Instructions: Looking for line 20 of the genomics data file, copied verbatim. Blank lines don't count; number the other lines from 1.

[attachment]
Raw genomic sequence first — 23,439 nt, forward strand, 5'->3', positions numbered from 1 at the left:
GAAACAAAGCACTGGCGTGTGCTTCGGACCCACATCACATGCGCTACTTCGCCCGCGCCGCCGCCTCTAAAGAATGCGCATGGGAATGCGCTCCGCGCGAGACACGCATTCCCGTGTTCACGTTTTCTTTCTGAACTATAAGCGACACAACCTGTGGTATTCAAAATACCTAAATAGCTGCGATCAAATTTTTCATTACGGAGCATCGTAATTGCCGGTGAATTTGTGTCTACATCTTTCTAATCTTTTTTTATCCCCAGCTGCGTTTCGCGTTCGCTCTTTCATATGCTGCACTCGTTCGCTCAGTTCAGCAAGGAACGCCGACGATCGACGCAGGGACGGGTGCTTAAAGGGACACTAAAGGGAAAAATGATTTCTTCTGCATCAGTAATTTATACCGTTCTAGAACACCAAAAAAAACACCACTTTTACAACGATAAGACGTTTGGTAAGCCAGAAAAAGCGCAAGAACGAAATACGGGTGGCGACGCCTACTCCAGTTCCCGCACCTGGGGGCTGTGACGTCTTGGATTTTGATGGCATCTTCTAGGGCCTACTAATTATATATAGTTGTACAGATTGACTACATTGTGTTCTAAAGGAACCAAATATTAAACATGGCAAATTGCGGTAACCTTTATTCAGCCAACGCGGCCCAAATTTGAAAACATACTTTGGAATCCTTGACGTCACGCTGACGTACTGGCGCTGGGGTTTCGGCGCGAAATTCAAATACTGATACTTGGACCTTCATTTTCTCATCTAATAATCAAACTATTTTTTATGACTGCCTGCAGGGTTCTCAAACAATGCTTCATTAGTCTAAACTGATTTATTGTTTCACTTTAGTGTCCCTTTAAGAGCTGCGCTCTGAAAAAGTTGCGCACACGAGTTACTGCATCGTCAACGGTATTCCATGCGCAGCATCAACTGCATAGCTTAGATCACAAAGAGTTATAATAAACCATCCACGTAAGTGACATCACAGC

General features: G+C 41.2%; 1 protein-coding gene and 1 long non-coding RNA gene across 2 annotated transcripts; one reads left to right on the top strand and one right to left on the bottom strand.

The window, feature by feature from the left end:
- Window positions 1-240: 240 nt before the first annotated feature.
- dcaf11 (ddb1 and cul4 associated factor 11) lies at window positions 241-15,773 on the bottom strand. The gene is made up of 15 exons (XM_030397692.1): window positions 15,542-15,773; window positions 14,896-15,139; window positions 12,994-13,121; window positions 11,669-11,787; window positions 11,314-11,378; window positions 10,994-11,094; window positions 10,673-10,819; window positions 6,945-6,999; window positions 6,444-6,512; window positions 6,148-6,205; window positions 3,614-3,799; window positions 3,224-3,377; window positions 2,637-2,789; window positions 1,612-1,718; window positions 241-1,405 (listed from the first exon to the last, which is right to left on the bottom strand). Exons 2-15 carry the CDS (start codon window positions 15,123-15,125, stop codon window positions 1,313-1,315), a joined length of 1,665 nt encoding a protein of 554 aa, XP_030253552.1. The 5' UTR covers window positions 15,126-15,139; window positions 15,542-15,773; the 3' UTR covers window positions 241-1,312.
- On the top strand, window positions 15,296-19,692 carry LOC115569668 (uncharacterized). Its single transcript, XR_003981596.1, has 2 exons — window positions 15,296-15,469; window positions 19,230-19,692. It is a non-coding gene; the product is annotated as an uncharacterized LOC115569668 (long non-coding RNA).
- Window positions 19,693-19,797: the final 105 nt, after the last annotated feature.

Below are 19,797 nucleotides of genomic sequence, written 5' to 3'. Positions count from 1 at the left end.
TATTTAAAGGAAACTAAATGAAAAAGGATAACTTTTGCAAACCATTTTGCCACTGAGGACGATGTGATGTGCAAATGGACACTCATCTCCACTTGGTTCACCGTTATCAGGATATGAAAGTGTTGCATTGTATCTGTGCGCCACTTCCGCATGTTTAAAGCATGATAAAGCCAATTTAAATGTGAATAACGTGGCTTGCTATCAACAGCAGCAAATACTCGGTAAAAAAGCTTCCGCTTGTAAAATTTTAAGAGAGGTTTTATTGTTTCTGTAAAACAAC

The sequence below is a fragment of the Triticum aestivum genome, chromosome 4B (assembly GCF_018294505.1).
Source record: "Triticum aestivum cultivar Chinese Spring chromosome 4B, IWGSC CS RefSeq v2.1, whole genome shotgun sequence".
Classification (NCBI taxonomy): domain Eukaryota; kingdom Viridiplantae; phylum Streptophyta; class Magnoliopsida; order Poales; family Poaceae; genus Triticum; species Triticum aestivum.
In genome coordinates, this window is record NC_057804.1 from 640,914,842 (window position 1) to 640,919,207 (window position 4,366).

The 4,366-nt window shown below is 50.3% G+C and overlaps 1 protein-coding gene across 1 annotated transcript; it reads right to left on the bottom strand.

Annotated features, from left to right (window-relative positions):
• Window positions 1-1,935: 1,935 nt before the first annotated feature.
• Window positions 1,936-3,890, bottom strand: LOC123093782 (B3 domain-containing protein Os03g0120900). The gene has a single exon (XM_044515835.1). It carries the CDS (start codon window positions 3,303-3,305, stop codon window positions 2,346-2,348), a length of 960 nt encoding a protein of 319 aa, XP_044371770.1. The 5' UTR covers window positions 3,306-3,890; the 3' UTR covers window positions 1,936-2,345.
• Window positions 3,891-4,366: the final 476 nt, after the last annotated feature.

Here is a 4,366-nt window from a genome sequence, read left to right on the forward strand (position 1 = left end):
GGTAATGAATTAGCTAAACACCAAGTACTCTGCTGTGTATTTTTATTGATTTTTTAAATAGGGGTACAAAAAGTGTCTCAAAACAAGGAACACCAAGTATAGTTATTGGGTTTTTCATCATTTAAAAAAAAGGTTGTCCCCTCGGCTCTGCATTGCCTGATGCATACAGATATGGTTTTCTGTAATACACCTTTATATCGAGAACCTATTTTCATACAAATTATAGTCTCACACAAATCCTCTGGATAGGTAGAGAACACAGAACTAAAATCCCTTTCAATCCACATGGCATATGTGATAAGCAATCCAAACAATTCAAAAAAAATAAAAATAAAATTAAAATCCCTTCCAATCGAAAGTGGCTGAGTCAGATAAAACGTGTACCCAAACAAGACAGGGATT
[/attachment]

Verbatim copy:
Here is a 4,366-nt window from a genome sequence, read left to right on the forward strand (position 1 = left end):